I'm going to be dividing each of the player reviews into three categories: 'what was expected' will be a brief and general explanation of what the expectations were for the player prior to the season's start, 'what we got' will typically be the section with the most depth as this will be the heart of the review, and 'what's next?' will be an examination of the player's future at United.
What was expected
When Lindegaard was brought to United in January of 2011 for a modest transfer fee of £3.5 million, he was not thought to be the successor to Edwin van der Sar when the great United goalkeeper would go on to retire at that season's end. That following summer, David de Gea was bought for a transfer fee in the region of £18 million and it was widely assumed that the Spaniard was to be the Dutchman's successor. Lindegaard, though, to an extent, got a chance.
The then 20-year-old de Gea received criticism soon after his arrival because of his perceived inability to command his box in the physical English Premier League. Sir Alex Ferguson was always quick to drop the youngster and in these instances, Lindegaard would get his chance. The Dane was better in handling crosses compared to de Gea -- though not quite dominant by any means -- but he was clearly inferior as both a shot-stopper and on the ball with his feet. By the end of the 2011-12 season, the Spaniard was in stellar form and because of both that and injury, Lindegaard never featured late in the season. It was thought that he would be the clear No.2 ahead of this season.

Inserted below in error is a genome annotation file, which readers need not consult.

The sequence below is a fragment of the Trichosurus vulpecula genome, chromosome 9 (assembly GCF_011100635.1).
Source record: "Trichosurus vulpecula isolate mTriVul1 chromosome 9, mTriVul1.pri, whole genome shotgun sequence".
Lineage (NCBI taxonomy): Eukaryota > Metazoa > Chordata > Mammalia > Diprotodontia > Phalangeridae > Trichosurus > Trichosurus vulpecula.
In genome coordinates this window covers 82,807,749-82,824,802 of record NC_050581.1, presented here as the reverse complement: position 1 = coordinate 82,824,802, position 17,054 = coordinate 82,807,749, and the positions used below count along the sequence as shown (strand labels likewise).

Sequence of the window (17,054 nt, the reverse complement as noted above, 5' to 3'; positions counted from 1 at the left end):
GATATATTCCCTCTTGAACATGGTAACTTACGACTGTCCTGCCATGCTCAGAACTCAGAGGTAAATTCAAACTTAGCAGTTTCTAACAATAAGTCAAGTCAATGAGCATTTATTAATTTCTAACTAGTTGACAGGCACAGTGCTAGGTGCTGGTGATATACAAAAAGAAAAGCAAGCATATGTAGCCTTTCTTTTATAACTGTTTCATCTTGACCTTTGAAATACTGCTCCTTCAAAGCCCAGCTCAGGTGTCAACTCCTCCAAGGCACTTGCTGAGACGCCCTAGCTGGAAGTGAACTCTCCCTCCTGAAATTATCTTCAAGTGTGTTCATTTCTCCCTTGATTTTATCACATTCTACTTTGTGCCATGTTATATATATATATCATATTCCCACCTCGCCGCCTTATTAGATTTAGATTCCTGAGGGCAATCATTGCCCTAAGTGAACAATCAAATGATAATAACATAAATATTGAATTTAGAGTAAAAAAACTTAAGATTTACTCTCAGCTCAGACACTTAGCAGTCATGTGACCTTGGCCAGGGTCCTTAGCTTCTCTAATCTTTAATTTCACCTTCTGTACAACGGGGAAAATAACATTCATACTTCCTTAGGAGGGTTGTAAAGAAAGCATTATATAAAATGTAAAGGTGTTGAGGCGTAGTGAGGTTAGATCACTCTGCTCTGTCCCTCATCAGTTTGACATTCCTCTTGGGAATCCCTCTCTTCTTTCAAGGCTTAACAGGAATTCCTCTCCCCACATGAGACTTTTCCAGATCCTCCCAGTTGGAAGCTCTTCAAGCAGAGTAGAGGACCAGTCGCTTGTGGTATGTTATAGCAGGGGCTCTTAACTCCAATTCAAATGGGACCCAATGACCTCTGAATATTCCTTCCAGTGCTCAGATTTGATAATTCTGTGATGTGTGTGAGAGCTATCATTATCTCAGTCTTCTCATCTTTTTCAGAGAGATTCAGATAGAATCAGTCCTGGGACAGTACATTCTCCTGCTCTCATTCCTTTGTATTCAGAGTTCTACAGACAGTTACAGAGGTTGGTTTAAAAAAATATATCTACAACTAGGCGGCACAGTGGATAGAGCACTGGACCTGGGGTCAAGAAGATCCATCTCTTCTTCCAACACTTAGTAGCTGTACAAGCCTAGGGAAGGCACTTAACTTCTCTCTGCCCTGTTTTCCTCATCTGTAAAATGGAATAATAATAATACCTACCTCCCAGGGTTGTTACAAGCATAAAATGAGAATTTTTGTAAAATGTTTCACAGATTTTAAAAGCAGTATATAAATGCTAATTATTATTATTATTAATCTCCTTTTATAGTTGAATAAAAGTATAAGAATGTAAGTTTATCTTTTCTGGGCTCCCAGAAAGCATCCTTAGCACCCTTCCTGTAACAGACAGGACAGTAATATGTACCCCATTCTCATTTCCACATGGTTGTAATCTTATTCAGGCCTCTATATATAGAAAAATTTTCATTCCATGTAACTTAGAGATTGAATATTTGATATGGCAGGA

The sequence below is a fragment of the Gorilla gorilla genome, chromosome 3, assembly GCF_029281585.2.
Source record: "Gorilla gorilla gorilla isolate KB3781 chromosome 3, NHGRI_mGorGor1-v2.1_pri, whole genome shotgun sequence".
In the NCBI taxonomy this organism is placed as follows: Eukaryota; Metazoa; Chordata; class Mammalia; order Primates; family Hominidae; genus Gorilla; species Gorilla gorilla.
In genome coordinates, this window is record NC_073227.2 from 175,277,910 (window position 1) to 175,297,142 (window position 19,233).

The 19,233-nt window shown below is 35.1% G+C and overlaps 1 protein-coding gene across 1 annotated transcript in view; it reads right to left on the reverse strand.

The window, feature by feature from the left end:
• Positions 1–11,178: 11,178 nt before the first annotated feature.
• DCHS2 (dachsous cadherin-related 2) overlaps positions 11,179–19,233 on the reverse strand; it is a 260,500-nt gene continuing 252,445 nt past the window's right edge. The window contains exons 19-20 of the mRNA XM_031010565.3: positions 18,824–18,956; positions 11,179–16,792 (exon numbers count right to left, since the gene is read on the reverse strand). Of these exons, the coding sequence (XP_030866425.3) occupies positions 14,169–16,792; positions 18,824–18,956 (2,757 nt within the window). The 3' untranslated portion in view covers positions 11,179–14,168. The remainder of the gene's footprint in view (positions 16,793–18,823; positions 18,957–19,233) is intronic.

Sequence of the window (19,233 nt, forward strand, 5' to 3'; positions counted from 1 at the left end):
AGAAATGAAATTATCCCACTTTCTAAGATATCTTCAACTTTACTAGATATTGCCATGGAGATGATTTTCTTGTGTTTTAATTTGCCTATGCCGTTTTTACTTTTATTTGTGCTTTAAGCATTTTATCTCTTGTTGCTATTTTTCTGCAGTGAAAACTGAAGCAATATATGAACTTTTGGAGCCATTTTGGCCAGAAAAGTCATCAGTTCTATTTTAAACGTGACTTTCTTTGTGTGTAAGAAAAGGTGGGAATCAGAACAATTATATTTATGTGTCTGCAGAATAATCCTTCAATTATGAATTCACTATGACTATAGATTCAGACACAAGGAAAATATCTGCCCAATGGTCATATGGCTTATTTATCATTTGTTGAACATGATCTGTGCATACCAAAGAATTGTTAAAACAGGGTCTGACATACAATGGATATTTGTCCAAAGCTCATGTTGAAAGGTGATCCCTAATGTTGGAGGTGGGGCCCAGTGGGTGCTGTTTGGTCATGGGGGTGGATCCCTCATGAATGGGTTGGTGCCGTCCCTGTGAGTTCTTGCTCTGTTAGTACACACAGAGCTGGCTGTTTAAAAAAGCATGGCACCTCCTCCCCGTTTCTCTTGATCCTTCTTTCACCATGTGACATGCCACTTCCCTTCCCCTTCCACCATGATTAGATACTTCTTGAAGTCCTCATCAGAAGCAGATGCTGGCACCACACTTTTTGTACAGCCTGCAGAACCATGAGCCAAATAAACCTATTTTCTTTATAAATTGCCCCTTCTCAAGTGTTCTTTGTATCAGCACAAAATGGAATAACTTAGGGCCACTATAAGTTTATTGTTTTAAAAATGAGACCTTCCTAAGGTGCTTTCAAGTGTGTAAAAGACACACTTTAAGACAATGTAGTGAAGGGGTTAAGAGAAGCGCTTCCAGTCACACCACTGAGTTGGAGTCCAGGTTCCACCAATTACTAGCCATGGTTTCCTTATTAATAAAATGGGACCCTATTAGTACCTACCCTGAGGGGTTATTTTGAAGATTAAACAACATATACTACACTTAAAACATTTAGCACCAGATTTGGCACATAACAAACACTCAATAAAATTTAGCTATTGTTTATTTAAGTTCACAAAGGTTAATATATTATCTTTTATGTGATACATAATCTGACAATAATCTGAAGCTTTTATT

What we got
This season somewhat mirrored last season for United's goalkeepers. A few shaky moments early-on -- at least in the eyes of Fergie -- resulted in de Gea being benched at times and in Lindegaard getting a run games. In both September and November, the Dane got a handful of games and very few after that. During these opportunities, the 29-year-old wasn't terrible, but he was hardly a standout either. And on a few goals that he conceded, there was the lingering concern that perhaps he could have done better. His 56.8% save percentage was quite poor (albeit the sample size is small) and it pales in comparison to de Gea's 76.4% from this season and his league-leading 77.9% from last season.
Overall, Lindegaard appears very much to be a backup caliber goalkeeper in the Premier League: his shot-stopping and reflexes are okay at best, he's generally safe and conservative with the ball at his feet (but his passing range and first-touch leave a lot to be desired for a side that likes to work the ball out of the back), and he's average in dealing with crosses and set-pieces. He's very determined, though, and he's let be clearly known that he wants de Gea's spot as the No.1. He's very vocal in organizing his defense, as well, but how effective he is at it is difficult to judge from watching a match at the ground or on television.
If Lindegaard desires to be a No.1 in the near future, then he likely needs to depart Old Trafford because the talented de Gea is very much entrenched now. The Dane clearly is grateful to be at United but the club surely would be understanding if he asked to be sold. It's debatable if he could move to another Premier League side and become a starter, therefore, he might have to move abroad. Realistically, United could probably fetch somewhere in the neighborhood of £3-6 million in a transfer fee for him. The 29-year-old currently has three years remaining on his £40k/week contract*
* This is reportedly more than Robert Lewandowski makes at Borussia Dortmund!
If Lindegaard is willing to stay, then United would probably be content to keep him around as de Gea's back-up -- although it's possible that new manager David Moyes doesn't rate him like Fergie and former goalkeeper coach Eric Steele did. If he goes, youngsters Ben Amos or Sam Johnstone could be given a chance to earn the spot as a No.2. More likely, though, United would probably shop for a more experienced goalkeeper.